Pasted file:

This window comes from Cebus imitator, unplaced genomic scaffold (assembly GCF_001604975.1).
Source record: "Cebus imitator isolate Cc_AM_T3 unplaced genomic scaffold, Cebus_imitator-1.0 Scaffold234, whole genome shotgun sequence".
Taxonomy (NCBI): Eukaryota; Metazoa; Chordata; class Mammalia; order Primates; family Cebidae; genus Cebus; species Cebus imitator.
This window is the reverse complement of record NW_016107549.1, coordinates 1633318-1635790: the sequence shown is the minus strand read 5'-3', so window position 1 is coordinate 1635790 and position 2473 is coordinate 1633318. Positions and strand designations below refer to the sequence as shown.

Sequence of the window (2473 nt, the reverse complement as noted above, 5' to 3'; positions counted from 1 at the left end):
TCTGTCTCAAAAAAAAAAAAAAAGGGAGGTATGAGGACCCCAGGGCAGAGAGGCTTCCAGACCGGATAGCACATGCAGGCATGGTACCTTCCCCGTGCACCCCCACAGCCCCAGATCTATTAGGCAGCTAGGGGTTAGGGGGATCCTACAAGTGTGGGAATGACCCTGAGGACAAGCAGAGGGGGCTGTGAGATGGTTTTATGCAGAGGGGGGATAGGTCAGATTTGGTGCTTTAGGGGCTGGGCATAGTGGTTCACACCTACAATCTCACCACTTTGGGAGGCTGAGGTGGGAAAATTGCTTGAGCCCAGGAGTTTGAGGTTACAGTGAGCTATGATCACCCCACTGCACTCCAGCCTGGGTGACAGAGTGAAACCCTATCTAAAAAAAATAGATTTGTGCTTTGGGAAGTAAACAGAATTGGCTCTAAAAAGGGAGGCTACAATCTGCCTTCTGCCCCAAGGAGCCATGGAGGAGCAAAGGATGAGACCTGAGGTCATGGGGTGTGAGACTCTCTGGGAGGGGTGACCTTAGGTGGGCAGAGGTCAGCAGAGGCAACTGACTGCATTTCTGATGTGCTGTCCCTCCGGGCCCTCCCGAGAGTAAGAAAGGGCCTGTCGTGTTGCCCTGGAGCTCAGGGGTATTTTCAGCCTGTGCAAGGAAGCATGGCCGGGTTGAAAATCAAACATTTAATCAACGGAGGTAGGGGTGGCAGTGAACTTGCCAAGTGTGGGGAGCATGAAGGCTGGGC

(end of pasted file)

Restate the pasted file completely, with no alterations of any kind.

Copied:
This window comes from Cebus imitator, unplaced genomic scaffold (assembly GCF_001604975.1).
Source record: "Cebus imitator isolate Cc_AM_T3 unplaced genomic scaffold, Cebus_imitator-1.0 Scaffold234, whole genome shotgun sequence".
Taxonomy (NCBI): Eukaryota; Metazoa; Chordata; class Mammalia; order Primates; family Cebidae; genus Cebus; species Cebus imitator.
This window is the reverse complement of record NW_016107549.1, coordinates 1633318-1635790: the sequence shown is the minus strand read 5'-3', so window position 1 is coordinate 1635790 and position 2473 is coordinate 1633318. Positions and strand designations below refer to the sequence as shown.

Sequence of the window (2473 nt, the reverse complement as noted above, 5' to 3'; positions counted from 1 at the left end):
TCTGTCTCAAAAAAAAAAAAAAAGGGAGGTATGAGGACCCCAGGGCAGAGAGGCTTCCAGACCGGATAGCACATGCAGGCATGGTACCTTCCCCGTGCACCCCCACAGCCCCAGATCTATTAGGCAGCTAGGGGTTAGGGGGATCCTACAAGTGTGGGAATGACCCTGAGGACAAGCAGAGGGGGCTGTGAGATGGTTTTATGCAGAGGGGGGATAGGTCAGATTTGGTGCTTTAGGGGCTGGGCATAGTGGTTCACACCTACAATCTCACCACTTTGGGAGGCTGAGGTGGGAAAATTGCTTGAGCCCAGGAGTTTGAGGTTACAGTGAGCTATGATCACCCCACTGCACTCCAGCCTGGGTGACAGAGTGAAACCCTATCTAAAAAAAATAGATTTGTGCTTTGGGAAGTAAACAGAATTGGCTCTAAAAAGGGAGGCTACAATCTGCCTTCTGCCCCAAGGAGCCATGGAGGAGCAAAGGATGAGACCTGAGGTCATGGGGTGTGAGACTCTCTGGGAGGGGTGACCTTAGGTGGGCAGAGGTCAGCAGAGGCAACTGACTGCATTTCTGATGTGCTGTCCCTCCGGGCCCTCCCGAGAGTAAGAAAGGGCCTGTCGTGTTGCCCTGGAGCTCAGGGGTATTTTCAGCCTGTGCAAGGAAGCATGGCCGGGTTGAAAATCAAACATTTAATCAACGGAGGTAGGGGTGGCAGTGAACTTGCCAAGTGTGGGGAGCATGAAGGCTGGGC